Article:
Not the Apple of Jim’s eye. Jim Bacon and his ilk have made a cottage industry of championing the new urbanism. In a recent column on this blog Bacon waved Bye Bye to the suburbs starting with a picture of a presumably suburban building with a footer that read, “Out: Nerdistans.” The crux of the column’s thesis was summed up by this quote:
“The showcase headquarters of the past, the beautiful suburban campuses — that’s a very obsolete model now,” Patrick Phillips, CEO of the Urban Land Institute, told the Journal.
Obsolete? Let’s turn our gaze westward rather than inward. Let’s see how technology companies like Apple are dealing with this obvious obsolescence of the suburban campus.
Battlestar Suburbia. On Oct. 15, 2013 the city council of Cupertino, CA unanimously approved Apple’s plans to build a 2.8 million square foot corporate campus in their city. Let’s look at Cupertino. Cupertino is a small city (population 58,000, density 5,200 per sq mi) in Santa Clara County, CA. Santa Clara County is the heart of Silicon Valley. The county has a substantial population (1.7M) and a very suburban population density (1,400 per sq mi). The largest city in Santa Clara County is San Jose. San Jose has a population of just under one million and a population density of 5,500 per sq mi. Cupertino is 10.3 miles from the center of San Jose. A photograph of Apple’s new campus accompanies this article. Meanwhile, one of Apple’s arch competitors (Samsung), has broken ground on a new 385,000 sq ft corporate campus just up the road in Mountain View, CA. So much for the “obsolescence” of corporate campuses. Facebook has also announced plans to expand its corporate campus in the very suburban Menlo Park, CA.
Life outside “The Valley.” The corporate campus craze is alive and well in the oil and gas industry, especially in Houston. Some will say, “Ah ha, Houston is a city.” Well, Houston is a city, but a very large city. Covering an area of 627 sq mi the city of Houston is about the same size as “core” Northern Virginia. And with a population density of 3,600 per square mile the City of Houston has a similar population density to “core” NoVa. Are the oil and gas companies building relatively small, compact, headquarters that blend in with the “core urban environment”? Not in the case of Exxon. Exxon is building a 385-acre corporate campus inside the city/county of Houston with seemingly palatial perks such as their new workout facility. Sorry, “wellness center.”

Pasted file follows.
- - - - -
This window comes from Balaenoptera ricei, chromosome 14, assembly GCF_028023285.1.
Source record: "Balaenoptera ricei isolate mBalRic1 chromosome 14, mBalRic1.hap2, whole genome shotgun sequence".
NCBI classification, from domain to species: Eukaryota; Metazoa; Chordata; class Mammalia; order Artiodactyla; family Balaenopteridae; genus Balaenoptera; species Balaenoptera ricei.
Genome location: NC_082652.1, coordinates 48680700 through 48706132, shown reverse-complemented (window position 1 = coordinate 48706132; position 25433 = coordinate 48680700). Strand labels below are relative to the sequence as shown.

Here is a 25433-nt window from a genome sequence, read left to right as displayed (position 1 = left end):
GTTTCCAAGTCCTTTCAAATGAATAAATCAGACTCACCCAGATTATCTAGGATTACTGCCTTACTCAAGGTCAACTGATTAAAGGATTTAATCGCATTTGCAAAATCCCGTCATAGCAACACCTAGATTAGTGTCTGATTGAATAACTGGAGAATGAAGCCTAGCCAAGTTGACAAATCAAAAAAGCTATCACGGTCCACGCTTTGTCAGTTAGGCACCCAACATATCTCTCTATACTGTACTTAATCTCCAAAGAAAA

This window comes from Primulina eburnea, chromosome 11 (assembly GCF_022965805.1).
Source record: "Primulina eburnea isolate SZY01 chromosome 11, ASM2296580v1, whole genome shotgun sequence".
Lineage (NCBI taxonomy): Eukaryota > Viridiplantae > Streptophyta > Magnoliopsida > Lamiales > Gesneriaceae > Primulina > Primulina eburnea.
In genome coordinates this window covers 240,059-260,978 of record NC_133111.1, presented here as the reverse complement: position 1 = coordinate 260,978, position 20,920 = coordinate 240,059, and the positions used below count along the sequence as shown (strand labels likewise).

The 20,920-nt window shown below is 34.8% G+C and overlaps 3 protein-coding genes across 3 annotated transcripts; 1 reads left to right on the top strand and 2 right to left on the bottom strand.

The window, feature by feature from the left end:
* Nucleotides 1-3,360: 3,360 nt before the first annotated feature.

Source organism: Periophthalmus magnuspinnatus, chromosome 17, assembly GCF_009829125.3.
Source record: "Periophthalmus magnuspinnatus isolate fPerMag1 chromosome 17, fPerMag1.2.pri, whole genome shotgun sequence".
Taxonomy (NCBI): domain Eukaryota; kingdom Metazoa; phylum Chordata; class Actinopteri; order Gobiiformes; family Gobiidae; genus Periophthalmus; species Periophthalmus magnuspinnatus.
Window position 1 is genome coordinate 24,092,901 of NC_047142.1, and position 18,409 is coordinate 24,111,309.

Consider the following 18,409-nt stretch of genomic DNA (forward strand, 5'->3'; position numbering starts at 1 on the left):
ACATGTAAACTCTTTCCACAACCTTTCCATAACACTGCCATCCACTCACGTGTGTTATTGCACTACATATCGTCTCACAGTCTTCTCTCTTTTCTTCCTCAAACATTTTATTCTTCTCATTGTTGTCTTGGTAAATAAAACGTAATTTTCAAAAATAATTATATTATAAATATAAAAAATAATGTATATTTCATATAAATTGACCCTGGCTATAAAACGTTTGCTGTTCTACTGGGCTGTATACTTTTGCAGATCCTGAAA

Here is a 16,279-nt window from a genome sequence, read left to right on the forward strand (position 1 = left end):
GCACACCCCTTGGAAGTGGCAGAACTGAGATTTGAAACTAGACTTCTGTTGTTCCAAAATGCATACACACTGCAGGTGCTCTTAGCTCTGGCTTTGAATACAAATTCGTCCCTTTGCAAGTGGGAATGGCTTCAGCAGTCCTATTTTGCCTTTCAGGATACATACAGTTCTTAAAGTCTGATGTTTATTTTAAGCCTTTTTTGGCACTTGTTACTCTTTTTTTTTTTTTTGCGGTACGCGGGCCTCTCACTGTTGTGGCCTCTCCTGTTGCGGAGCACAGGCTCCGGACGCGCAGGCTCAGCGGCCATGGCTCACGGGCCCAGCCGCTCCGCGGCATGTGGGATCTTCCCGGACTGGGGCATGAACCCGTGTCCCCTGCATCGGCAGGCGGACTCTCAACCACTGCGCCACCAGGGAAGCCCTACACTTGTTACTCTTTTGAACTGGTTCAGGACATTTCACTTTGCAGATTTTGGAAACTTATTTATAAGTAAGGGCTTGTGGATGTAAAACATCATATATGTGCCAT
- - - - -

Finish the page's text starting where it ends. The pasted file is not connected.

Clearing the Amazon. Amazon, the retail and high tech giant, is also building a huge new corporate campus. However, this campus will be inside the city limits of Seattle. Seattle is a “real city” by my definition (at least 300,000 people with a population density of at least 5,000 per sq mi). Seattle has a population of just under 700,000 and a density of 7,200 per square mile. And, in a move sure to warm the cockles of Jim Bacon’s heart, Amazon did not ask for a single tax break.
Rippert’s Readout. The news of the death of corporate campuses is greatly exaggerated. Major corporate campus construction is occurring in both suburban and urban locales. However, when discussing these trends, one must always remember the “Virginia rule.” The “Virginia rule” states that rules which govern the rest of the United States do not apply to the bizarre-O land we have created here in Virginia. For example, we have no real cities (population of at least 300,000 with a population density of at least 5,000 per square mile). We have no urban cores. The closest urban core to Virginia is Washington, D.C. So, trends which call for people, companies or pet rocks to move to urban cores don’t really apply to Virginia. In fact, they are trends which indicate that the people, companies or pet rocks will probably leave Virginia.